As you go about your day today, purposefully remember two basic things—First, God loves us and wants us to love Him. Second, God asks us to love others, and to serve Him by serving others. There are two words to remember today—purposeful and intentional. In reflection on the word “purposeful” remember our purpose throughout this day—that God made us so that we could experience love—so that we could love Him and love one another. This is our purpose. Secondly, as you reflect on the word “intentional,” remember to go out of your way, intentionally, to love others, to serve others. Imagine, as you serve others, that Jesus is standing at your side and that you are serving Him. In doing so, you’ll fill God’s two great commandments.
O Fashioner of all creation, who made seasons and years by Your own authority, bless the crown of the year with Your goodness, O Lord, and preserve our rulers and Your city in peace, at the intercession of the Theotokos, and save us. (Apolytikion, Feast of the Indiction, Trans. by Fr. Seraphim Dedes)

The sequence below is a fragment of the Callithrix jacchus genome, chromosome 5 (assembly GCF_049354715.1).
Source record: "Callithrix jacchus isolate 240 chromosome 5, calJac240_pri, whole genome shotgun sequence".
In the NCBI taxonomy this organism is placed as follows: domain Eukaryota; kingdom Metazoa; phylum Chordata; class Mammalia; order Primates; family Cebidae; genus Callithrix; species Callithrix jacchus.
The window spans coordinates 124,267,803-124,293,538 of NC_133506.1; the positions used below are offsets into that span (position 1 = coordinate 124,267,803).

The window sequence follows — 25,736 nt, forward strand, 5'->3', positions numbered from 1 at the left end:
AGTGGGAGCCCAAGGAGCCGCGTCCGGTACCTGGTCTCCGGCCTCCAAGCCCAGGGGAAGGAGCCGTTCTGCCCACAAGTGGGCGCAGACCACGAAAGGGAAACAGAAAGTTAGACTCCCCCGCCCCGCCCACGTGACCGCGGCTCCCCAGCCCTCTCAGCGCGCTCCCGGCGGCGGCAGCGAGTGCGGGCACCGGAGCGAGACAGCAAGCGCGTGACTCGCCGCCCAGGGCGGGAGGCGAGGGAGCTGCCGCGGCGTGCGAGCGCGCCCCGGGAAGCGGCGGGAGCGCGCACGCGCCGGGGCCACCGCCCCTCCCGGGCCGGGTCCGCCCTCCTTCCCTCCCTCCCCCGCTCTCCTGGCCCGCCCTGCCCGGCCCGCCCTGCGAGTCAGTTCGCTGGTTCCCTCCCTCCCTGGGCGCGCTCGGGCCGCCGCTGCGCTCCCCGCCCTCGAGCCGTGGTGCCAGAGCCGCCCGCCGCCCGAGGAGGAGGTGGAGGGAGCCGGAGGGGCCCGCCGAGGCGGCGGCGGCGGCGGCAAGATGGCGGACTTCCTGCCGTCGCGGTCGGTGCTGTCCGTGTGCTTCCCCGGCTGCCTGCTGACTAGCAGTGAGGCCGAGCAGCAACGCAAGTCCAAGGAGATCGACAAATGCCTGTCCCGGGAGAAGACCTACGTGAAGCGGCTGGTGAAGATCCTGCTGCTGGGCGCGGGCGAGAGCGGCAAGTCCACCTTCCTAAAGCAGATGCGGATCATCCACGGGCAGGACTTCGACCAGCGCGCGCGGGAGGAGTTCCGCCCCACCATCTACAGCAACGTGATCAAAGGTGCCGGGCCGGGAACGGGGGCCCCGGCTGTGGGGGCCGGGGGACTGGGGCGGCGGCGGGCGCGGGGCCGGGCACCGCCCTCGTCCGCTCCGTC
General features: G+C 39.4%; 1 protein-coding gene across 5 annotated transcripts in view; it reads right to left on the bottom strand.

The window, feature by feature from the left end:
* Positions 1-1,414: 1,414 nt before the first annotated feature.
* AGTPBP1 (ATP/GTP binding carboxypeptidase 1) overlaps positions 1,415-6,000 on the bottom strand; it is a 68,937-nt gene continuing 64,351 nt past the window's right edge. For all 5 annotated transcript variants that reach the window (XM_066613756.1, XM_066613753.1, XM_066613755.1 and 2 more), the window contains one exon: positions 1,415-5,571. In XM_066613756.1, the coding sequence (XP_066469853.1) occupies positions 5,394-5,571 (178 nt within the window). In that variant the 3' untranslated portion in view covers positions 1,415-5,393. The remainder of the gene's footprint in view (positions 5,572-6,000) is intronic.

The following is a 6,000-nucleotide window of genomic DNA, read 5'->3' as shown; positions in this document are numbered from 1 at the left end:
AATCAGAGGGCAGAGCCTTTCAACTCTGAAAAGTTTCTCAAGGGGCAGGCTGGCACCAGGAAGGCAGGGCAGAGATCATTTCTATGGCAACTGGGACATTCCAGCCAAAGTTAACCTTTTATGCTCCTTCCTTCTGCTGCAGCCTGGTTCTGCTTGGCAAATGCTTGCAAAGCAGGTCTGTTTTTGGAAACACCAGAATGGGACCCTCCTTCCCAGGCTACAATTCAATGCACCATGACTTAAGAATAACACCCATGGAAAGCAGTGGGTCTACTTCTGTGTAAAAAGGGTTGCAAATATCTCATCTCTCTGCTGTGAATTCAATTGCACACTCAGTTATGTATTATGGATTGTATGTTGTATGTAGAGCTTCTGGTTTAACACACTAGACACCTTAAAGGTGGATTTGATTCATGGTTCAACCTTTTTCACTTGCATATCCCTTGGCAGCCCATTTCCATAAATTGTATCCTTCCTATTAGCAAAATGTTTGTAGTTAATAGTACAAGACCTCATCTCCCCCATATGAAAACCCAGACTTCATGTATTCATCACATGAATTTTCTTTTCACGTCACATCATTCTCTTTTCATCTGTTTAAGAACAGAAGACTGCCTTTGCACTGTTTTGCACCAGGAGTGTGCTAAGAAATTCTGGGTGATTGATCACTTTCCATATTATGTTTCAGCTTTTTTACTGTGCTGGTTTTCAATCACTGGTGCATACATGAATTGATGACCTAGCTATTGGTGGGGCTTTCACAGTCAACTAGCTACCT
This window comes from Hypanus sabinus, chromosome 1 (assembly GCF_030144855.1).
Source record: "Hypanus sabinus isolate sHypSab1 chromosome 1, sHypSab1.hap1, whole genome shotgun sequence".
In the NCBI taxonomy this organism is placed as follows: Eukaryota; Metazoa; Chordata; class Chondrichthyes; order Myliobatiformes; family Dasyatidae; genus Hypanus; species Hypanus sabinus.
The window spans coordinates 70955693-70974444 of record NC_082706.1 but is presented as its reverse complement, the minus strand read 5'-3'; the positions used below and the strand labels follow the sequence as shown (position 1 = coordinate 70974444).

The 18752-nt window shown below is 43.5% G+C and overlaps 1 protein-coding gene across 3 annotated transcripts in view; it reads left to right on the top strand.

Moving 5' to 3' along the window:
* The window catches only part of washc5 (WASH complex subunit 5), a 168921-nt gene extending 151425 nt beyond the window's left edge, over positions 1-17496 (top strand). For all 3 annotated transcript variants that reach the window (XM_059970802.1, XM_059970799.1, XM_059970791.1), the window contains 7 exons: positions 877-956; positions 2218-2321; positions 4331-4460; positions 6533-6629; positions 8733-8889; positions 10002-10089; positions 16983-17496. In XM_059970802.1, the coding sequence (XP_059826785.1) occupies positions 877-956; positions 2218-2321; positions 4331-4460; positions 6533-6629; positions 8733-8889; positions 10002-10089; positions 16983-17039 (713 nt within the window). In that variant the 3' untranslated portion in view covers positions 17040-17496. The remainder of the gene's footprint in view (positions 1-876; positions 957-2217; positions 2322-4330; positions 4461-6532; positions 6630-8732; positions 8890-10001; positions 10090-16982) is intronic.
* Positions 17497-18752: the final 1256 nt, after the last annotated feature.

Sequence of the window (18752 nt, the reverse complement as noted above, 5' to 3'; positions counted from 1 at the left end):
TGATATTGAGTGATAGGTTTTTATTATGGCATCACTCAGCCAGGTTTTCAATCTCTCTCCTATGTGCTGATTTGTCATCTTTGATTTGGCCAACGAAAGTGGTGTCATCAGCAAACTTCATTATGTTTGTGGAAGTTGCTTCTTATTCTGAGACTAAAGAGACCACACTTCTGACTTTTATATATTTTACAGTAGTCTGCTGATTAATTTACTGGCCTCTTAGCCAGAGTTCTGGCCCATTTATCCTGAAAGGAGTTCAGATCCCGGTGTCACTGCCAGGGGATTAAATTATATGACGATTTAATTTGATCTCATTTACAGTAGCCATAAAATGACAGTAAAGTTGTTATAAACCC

Purposefully love God and intentionally serve others today!
With Roger Hunt providing today’s Daily Reading: Listen Now.
These readings are under copyright and is used by permission. All rights reserved. These works may not be further reproduced, in print or on other websites or in any other form, without the prior written authorization of the copyright holder: Reading © Holy Transfiguration Monastery – Brookline, MA, Apolytikion of Abbot Marcellus © Narthex Press, Kontakion of Abbot Marcellus © Holy Transfiguration Monastery – Brookline, MA.
The Revised Standard Version of the Bible is copyrighted 1946, 1952, 1971, and 1973 by the Division of Christian Education of the National Council of the Churches of Christ in the U.S.A. and used by permission. From the Online Chapel of the Greek Orthodox Archdiocese of America.